Understanding your insurance policy

Most of us probably find reading an insurance policy boring, but understanding the terms of your home’s hazard insurance policy is critical to make sure there is adequate coverage in the event of a claim.  To be under-insured and

not know it, is all too possible; regular ‘check-ups’ with your insurance agent are quite important.  Here are some tips to get you started:

  • Check the coverage on the policy and review all exclusions.  Make sure replacement value is included, but note that even with replacement value, there will be a limitation how much the insurance company is required to spend to rebuild your home.  The replacement value limit is based on a property value established by the insurance company (which is not the same as the property value that the property might fetch if sold, as it doesn’t include a value for the land), with a percentage limit over this value that they deem ‘replacement’.  If the home costs more to build than the replacement limit, the extra cost will be the responsibility of the property owner.  As an extra precaution, you may want to employ a contractor to give you an estimate of replacement value for your home and insist that the replacement value be raised by your insurance company if you feel your home could not be adequately rebuilt within policy limits.  Of course, raising your policy value means higher premiums.
  • Look at the deductible on the policy; this is the amount that you are responsible for in case of claim.  The lower the deductible, the higher the insurance premium; consider at what point you would make a claim on the insurance and select a deductible accordingly.
  • Make sure building code upgrade coverage is included- this should cover some necessary code upgrades in older homes which may not be able to be rebuilt in the same way in order to comply with current code.
  • Check on how personal belongings are insured; whether at replacement value or actual value.  Actual value means that items would be claimed at their depreciated value, not their replacement value in today’s dollars.
  • Check on your liability coverage-this is a personal decision based on personal needs and assets.  Your insurance agent, financial planner, or attorney should be able to make suggestions.
  • Take a complete home inventory.  List major items in each room, note serial numbers, purchase prices with receipts and date of purchase and take photos if possible.  A flexible way to store the inventory, would be to itemize the personal property on an excel spreadsheet on your computer.  Inputting data this way will allow you to add to and subtract from the list over time and it will continually tabulate items’ values.   Keep two copies of the inventory; one in a safe deposit box and the other in another location.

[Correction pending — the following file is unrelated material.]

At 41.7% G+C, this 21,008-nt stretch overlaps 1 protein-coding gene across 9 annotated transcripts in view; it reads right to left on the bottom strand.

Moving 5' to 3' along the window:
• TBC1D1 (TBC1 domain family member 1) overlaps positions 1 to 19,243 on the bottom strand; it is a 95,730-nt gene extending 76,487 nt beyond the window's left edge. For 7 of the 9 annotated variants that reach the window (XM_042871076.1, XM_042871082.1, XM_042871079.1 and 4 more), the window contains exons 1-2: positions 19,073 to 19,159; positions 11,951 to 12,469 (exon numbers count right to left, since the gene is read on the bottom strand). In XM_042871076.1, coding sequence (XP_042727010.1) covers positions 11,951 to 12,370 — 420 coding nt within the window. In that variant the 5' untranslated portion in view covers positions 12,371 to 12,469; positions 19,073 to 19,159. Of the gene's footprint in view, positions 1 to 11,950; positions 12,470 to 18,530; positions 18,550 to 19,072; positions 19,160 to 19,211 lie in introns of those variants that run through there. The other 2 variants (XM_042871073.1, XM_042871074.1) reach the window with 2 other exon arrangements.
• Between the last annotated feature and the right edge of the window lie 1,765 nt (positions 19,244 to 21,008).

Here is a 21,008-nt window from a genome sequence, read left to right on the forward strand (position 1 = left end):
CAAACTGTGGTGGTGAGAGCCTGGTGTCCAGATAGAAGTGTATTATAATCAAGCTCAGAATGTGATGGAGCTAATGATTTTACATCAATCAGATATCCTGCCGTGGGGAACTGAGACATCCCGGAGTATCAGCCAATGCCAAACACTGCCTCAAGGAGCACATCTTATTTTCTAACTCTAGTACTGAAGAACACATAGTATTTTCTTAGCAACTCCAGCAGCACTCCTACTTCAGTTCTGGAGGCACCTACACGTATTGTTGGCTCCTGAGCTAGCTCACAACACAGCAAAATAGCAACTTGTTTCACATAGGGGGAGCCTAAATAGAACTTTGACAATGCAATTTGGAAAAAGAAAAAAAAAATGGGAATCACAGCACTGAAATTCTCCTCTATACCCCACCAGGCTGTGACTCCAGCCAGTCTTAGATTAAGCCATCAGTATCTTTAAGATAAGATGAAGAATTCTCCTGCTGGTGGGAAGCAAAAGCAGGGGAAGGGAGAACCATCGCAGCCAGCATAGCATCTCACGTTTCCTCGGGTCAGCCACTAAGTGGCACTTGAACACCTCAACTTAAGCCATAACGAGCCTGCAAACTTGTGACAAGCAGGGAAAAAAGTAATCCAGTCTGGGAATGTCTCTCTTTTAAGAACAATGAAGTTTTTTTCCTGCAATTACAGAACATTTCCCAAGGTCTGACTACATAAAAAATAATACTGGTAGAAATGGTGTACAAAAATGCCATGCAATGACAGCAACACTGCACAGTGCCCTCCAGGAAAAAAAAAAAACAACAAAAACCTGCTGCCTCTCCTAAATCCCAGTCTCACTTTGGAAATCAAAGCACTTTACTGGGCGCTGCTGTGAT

• If you are a landlord, a landlord protection policy that covers such things as loss of use (i.e. no rent), personal property (i.e. appliances) and unlawful eviction is a must.  Consider this coverage even if you rent a room or in-law in your home.
  • Think about whether earthquake insurance should be considered.   The deductible on earthquake insurance tends to be high (perhaps 15% of your loss) and it is intended for catastrophic loss, so you might find that personal items are not covered.
  • If you employ anyone that is unlicensed or uninsured, or both, you may have liability for workman’s compensation if they get hurt, or liability for damage they cause to others while working for you.  Talk to your insurance agent or attorney about necessary coverage and liability risk.  Be sure to ask if sole practitioners are covered under workman’s compensation-they may not even if they are insured.  Ask your contractor to name you as an additional insured on both their liability and workman’s compensation policy as a further protection.

After a claim:

  • Report any theft or loss to the police
  • Phone your insurance agent immediately
  • Make temporary immediate repairs to protect your property from further damage.
  • Save all receipts for claim to your insurance co.
  • Prepare a list of your lost or damaged articles, keep damaged articles for your insurance adjuster to see
  • If you have to move out of your home because of severe damage, save all your receipts of any additional living expenses you incur
  • Monitor the contractors doing the repair work on your home to insure that similar grade work and materials are being used.

This partial list is intended to get you thinking about your insurance policies; by all means, contact your insurance carrier to make sure you have adequate coverage tailored to fit your needs.

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